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    Translational Research Training in Sleep Medicine (T32)
     
    bullet point  Current Trainees
     
     
    Postdoctoral Scholars


    Matthew Cribbet
    Postdoctoral Scholar (Aug 2013)
    Western Psychiatric Institute and Clinic
    3811 O'Hara Street
    Pittsburgh, PA 15213
    Email: cribbetmr@upmc.edu

    I earned my B.S. in Psychology from the Ohio State University and a Ph.D. in Clinical/Health Psychology from the University of Utah. Prior to starting the Translational Research Training Program in Sleep Medicine (T32) at the University of Pittsburgh, I completed a clinical psychology internship at the University of Rochester School of Medicine and Dentistry. Dr. Martica Hall is my primary mentor, and my research interests include understanding how associations among stress, self-regulation, and sleep influence cardiometabolic disease risk.


    Heather Gunn, Ph.D.
    Postdoctoral Scholar (Oct 2012)
    Western Psychiatric Institute and Clinic
    3811 O'Hara Street
    Pittsburgh, PA 15213
    Email: gunnh@upmc.edu

    Heather attended Arizona State for her undergraduate degree, University of Utah for graduate school, and completed her clinical internship at Rush University Medical Center in Chicago. Her primary research focus is examining how the social world mitigates sleep quality by quantifying interpersonal behavior. For her dissertation, she objectively coded interpersonal responses to stress to identify specific types of behavior that were associated with subjective sleep.


    Daniel Kay, Ph.D.
    Postdoctoral Scholar (Sept 2013)
    Western Psychiatric Institute and Clinic
    3811 O'Hara Street
    Pittsburgh, PA 15213
    Email: kaydb@upmc.edu

    I obtained my Bachelors of Science degree in psychology from the Washington State University. My research focused on testing local sleep theory under the mentorship of Dr. James Krueger. My graduate degree in clinical psychology was earned at the University of Florida. My dissertation investigated the impact of sleep disturbance on cognitive functioning in older adults and patients with Parkinson's disease. My current interests include translational sleep medicine research in human and non-human primates.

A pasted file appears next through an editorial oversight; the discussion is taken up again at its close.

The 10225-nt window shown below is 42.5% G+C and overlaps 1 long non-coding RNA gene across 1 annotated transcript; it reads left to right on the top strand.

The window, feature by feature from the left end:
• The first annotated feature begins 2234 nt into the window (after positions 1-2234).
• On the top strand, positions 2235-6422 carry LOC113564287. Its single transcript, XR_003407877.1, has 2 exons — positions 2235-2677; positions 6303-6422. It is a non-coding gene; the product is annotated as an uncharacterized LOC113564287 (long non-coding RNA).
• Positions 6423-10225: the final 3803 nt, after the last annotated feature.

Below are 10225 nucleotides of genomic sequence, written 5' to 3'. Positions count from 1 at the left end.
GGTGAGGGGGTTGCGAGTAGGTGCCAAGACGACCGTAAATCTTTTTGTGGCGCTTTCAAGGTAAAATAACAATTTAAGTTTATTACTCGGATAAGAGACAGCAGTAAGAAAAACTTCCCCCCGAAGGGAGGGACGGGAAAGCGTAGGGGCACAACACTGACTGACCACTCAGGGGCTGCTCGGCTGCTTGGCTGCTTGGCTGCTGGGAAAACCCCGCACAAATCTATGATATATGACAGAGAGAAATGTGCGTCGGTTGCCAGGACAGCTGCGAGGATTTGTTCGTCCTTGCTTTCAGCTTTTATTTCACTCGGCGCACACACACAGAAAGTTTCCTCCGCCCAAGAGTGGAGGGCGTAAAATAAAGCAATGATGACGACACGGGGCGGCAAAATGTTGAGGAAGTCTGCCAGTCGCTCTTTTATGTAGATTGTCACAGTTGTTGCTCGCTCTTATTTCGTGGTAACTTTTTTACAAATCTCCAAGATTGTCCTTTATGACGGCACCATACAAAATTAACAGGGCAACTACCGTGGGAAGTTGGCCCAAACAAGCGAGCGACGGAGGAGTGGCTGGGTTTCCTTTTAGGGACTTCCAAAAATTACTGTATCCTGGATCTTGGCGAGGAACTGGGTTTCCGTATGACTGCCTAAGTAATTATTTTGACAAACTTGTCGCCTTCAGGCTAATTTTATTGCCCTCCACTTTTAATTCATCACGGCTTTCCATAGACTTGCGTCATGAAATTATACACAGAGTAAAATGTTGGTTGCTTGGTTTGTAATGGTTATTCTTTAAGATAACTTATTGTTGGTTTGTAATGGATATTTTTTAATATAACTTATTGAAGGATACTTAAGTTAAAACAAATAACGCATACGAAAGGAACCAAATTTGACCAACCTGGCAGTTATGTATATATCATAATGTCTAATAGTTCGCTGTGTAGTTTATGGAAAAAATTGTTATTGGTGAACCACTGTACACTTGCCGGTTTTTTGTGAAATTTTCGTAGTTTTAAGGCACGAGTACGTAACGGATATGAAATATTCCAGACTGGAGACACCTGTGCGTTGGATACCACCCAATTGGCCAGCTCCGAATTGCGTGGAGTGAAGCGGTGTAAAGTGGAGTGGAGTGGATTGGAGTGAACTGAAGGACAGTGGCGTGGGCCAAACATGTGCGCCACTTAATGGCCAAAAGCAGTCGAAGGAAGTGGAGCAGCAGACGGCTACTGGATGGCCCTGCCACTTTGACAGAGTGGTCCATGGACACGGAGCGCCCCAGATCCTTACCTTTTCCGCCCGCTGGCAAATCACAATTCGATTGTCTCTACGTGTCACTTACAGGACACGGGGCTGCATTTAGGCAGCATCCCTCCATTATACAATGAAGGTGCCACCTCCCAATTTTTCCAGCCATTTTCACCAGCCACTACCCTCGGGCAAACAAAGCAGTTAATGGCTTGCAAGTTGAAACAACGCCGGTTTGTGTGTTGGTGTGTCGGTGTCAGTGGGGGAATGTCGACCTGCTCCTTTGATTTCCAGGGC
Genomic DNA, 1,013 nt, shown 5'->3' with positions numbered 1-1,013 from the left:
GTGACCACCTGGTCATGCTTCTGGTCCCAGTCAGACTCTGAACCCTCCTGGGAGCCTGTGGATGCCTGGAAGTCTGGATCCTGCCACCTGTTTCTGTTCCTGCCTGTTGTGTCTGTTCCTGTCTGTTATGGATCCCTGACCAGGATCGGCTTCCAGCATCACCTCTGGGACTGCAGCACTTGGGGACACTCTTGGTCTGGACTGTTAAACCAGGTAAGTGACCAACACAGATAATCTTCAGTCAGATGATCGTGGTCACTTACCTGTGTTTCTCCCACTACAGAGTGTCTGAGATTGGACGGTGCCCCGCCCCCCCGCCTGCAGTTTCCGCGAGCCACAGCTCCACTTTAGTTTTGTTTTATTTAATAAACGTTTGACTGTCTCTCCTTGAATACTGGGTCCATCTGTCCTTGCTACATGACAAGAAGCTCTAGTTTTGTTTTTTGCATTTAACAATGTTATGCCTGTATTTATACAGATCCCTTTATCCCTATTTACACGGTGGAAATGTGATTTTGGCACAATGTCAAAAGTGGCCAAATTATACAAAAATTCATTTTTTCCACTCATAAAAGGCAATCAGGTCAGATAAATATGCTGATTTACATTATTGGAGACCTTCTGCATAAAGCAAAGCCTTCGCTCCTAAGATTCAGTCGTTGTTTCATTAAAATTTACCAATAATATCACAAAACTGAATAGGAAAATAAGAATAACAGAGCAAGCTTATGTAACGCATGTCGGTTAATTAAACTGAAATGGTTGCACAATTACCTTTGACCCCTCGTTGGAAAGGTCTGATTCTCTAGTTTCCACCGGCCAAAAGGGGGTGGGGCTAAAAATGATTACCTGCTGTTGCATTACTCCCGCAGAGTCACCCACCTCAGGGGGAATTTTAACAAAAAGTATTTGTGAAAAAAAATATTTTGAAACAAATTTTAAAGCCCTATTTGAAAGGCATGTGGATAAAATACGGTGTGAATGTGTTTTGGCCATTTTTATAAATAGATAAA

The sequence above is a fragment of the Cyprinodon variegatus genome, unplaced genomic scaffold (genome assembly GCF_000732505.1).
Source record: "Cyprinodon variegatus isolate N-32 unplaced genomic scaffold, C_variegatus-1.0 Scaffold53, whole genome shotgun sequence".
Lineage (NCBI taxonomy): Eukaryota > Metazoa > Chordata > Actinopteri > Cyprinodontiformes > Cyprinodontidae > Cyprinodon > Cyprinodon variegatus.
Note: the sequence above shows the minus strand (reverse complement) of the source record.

Jessica Levenson, Ph.D.
    Postdoctoral Scholar (July 2013)
    Western Psychiatric Institute and Clinic
    3811 O'Hara Street
    Pittsburgh, PA 15213
    Email: levensonjc@upmc.edu

    After obtaining a B.A. from Brandeis University in 2004, I received an Intramural Research Training Award (IRTA) to work in the Mood and Anxiety Disorders Branch of the NIMH. In 2006 I began graduate training in the Clinical Psychology Program of the University of Pittsburgh, with Ellen Frank, Ph.D. as my primary mentor. Most of my graduate work focused on the person-specific efficacy of treatments for mood disorders, and on the elucidation of the mechanisms underlying the onset of mood episodes, with a particular focus on the role of and social rhythm and sleep disturbances. After completing a clinical psychology internship in the Department of Psychiatry at the University of Wisconsin School of Medicine in June 2013, I began work as a postdoctoral scholar in the University of Pittsburgh Translational Research Training in Sleep Medicine Fellowship (T32) with Tina R. Goldstein, Ph.D., Peter Franzen, Ph.D, and Daniel J. Buysse, M.D. as my mentoring team. I plan to focus my work on understanding the role of sleep and social rhythm dysregulation in the development and maintenance of mood disorders, and on the development and evaluation of treatments aimed at improving sleep disturbances, social rhythm dysregulation, and mood.


    Medical Students (Summer Research)



    Timothy Ohlsen
    Tim completed his undergraduate studies at the University of Pittsburgh, graduating in 2013 with a degree in neuroscience, and is now a medical student at the University of Pittsburgh School of Medicine. His research, conducted with his mentor Dr. Peter Franzen, focuses on the influence of sleep restriction on adolescent behavior, specifically risk-taking and reward motivation. He hopes that the findings may further understanding of the importance of sleep during this critical developmental period. Timís non-academic interests include basketball, woodworking, fishing, and the Pittsburgh Pirates.
     
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